Now the most important inputs to a discounted cash flow are the discount rate, and of course, the actual cash flows. You don't have to agree with these inputs, I recommend redoing the calculations yourself and playing with them. The DCF also does not consider the possible cyclicality of an industry, or a company's future capital requirements, so it does not give a full picture of a company's potential performance. Given that we are looking at Cloudflare as potential shareholders, the cost of equity is used as the discount rate, rather than the cost of capital (or weighted average cost of capital, WACC) which accounts for debt. In this calculation we've used 6.5%, which is based on a levered beta of 1.044. Beta is a measure of a stock's volatility, compared to the market as a whole. We get our beta from the industry average beta of globally comparable companies, with an imposed limit between 0.8 and 2.0, which is a reasonable range for a stable business.
Whilst important, the DCF calculation is only one of many factors that you need to assess for a company. DCF models are not the be-all and end-all of investment valuation. Rather it should be seen as a guide to "what assumptions need to be true for this stock to be under/overvalued?" For example, changes in the company's cost of equity or the risk free rate can significantly impact the valuation. Why is the intrinsic value higher than the current share price? For Cloudflare, we've compiled three further aspects you should explore:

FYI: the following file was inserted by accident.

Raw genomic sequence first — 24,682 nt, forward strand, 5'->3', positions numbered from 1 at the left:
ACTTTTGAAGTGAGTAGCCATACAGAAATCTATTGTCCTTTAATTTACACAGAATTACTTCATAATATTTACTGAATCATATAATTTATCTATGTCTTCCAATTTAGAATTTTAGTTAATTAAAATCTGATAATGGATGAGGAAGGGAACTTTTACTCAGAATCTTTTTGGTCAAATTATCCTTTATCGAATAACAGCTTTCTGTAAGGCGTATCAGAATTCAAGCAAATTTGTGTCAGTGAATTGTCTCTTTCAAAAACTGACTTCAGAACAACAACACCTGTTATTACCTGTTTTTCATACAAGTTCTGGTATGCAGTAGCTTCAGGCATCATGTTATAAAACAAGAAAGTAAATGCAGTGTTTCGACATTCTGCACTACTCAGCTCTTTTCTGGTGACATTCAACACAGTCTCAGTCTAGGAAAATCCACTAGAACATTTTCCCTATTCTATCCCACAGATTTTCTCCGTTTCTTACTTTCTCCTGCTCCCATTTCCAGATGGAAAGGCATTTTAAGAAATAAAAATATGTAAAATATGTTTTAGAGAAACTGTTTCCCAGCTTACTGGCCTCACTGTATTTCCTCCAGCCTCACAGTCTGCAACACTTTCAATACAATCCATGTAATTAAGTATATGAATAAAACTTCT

- Risks: Every company has them, and we've spotted 3 warning signs for Cloudflare you should know about.
- Future Earnings: How does NET's growth rate compare to its peers and the wider market? Dig deeper into the analyst consensus number for the upcoming years by interacting with our free analyst growth expectation chart.
- Other Solid Businesses: Low debt, high returns on equity and good past performance are fundamental to a strong business. Why not explore our interactive list of stocks with solid business fundamentals to see if there are other companies you may not have considered!
PS. Simply Wall St updates its DCF calculation for every American stock every day, so if you want to find the intrinsic value of any other stock just search here.
Valuation is complex, but we're helping make it simple.
Find out whether Cloudflare is potentially over or undervalued by checking out our comprehensive analysis, which includes fair value estimates, risks and warnings, dividends, insider transactions and financial health.View the Free Analysis
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This article by Simply Wall St is general in nature. We provide commentary based on historical data and analyst forecasts only using an unbiased methodology and our articles are not intended to be financial advice. It does not constitute a recommendation to buy or sell any stock, and does not take account of your objectives, or your financial situation. We aim to bring you long-term focused analysis driven by fundamental data. Note that our analysis may not factor in the latest price-sensitive company announcements or qualitative material. Simply Wall St has no position in any stocks mentioned.